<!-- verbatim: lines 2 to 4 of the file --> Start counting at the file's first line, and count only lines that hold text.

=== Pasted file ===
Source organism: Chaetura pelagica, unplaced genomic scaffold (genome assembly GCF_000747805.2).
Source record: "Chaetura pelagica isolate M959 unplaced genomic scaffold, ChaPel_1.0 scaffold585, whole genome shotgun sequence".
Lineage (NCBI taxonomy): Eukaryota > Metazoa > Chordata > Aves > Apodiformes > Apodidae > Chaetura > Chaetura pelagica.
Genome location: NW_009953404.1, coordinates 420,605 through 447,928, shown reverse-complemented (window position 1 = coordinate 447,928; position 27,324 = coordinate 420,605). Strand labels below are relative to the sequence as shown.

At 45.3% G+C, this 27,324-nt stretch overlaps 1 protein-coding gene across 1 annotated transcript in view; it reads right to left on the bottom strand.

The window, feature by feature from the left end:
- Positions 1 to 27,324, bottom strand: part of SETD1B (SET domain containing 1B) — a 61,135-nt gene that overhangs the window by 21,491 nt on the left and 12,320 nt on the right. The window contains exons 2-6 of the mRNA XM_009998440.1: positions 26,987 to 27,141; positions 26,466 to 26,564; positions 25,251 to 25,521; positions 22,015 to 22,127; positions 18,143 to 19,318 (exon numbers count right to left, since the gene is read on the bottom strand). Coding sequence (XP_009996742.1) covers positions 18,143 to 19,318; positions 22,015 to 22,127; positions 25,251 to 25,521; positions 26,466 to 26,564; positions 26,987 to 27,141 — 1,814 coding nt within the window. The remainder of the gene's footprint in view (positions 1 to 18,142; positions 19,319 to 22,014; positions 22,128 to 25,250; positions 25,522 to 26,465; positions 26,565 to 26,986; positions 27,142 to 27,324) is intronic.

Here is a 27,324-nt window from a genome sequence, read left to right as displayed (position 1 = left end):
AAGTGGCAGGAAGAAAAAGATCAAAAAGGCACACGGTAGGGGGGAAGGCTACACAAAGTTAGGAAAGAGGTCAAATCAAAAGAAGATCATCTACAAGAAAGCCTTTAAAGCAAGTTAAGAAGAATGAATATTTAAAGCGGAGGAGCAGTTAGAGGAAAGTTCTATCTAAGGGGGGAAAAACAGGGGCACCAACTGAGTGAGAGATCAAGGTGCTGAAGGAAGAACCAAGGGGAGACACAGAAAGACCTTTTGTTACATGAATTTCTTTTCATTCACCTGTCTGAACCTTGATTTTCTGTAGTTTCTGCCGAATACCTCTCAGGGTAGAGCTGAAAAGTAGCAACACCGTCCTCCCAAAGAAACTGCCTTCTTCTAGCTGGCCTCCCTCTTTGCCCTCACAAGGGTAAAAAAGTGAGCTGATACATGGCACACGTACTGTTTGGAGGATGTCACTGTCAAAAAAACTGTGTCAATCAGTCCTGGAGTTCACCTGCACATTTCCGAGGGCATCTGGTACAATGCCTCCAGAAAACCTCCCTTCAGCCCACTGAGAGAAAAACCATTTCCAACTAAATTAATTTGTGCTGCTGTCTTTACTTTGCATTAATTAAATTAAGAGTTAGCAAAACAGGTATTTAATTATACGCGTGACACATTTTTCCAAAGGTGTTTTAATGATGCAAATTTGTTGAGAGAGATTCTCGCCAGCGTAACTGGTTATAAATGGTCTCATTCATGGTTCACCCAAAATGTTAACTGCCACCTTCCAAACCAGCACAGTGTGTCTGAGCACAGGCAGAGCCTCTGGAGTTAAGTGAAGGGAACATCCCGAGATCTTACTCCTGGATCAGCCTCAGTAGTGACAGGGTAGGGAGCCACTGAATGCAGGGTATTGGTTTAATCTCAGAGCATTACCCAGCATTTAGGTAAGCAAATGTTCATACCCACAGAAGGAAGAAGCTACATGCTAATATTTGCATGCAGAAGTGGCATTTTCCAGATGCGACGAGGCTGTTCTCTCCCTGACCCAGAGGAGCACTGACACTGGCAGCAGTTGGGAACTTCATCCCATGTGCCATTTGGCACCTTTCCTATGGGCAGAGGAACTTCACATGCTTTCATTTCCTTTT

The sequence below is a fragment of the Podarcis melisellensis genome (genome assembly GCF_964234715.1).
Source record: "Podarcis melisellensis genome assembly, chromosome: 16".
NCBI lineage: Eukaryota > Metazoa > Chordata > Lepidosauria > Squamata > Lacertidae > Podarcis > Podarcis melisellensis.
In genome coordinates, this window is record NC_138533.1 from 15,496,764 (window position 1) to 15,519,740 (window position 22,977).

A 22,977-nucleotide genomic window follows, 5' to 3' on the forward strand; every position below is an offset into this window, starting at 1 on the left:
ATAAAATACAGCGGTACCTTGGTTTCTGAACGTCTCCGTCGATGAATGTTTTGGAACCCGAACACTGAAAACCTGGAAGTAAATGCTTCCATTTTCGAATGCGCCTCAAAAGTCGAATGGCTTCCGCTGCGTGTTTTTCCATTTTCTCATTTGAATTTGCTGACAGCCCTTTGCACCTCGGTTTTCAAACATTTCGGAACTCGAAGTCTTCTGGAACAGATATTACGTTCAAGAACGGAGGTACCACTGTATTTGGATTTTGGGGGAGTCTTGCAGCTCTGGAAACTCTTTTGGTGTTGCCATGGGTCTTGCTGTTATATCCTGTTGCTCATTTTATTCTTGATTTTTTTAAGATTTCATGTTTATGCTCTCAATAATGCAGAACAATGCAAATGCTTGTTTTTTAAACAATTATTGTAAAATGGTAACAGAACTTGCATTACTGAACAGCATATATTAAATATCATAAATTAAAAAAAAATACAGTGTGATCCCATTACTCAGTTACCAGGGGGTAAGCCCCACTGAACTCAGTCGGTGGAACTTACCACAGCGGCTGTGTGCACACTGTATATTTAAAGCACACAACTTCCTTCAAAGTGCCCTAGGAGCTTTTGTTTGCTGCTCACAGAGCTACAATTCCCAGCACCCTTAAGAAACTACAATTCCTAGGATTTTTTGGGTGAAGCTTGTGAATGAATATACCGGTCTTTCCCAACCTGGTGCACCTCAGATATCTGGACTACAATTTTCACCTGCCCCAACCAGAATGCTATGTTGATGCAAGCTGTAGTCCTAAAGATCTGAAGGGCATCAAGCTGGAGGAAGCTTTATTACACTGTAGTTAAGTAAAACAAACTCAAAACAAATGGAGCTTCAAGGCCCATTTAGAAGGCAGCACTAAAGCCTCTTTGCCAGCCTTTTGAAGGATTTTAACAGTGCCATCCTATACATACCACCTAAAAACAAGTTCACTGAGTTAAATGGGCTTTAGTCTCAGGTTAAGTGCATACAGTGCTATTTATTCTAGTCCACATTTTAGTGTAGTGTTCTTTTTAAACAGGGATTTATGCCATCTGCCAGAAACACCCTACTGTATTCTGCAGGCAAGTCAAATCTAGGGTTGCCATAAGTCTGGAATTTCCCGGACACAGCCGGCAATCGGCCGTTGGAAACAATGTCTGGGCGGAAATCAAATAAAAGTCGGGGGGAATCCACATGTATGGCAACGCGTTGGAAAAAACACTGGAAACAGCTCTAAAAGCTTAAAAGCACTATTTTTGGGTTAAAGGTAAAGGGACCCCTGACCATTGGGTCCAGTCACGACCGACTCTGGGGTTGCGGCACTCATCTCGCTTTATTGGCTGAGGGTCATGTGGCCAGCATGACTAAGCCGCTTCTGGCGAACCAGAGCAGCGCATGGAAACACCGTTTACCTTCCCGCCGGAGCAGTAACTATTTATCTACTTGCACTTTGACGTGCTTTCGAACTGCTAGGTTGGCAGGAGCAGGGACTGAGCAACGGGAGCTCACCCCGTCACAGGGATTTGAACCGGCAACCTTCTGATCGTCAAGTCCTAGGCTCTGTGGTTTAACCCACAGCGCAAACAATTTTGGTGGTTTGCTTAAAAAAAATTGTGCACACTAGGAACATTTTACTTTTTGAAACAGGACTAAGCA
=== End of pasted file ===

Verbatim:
Source record: "Chaetura pelagica isolate M959 unplaced genomic scaffold, ChaPel_1.0 scaffold585, whole genome shotgun sequence".
Lineage (NCBI taxonomy): Eukaryota > Metazoa > Chordata > Aves > Apodiformes > Apodidae > Chaetura > Chaetura pelagica.
Genome location: NW_009953404.1, coordinates 420,605 through 447,928, shown reverse-complemented (window position 1 = coordinate 447,928; position 27,324 = coordinate 420,605). Strand labels below are relative to the sequence as shown.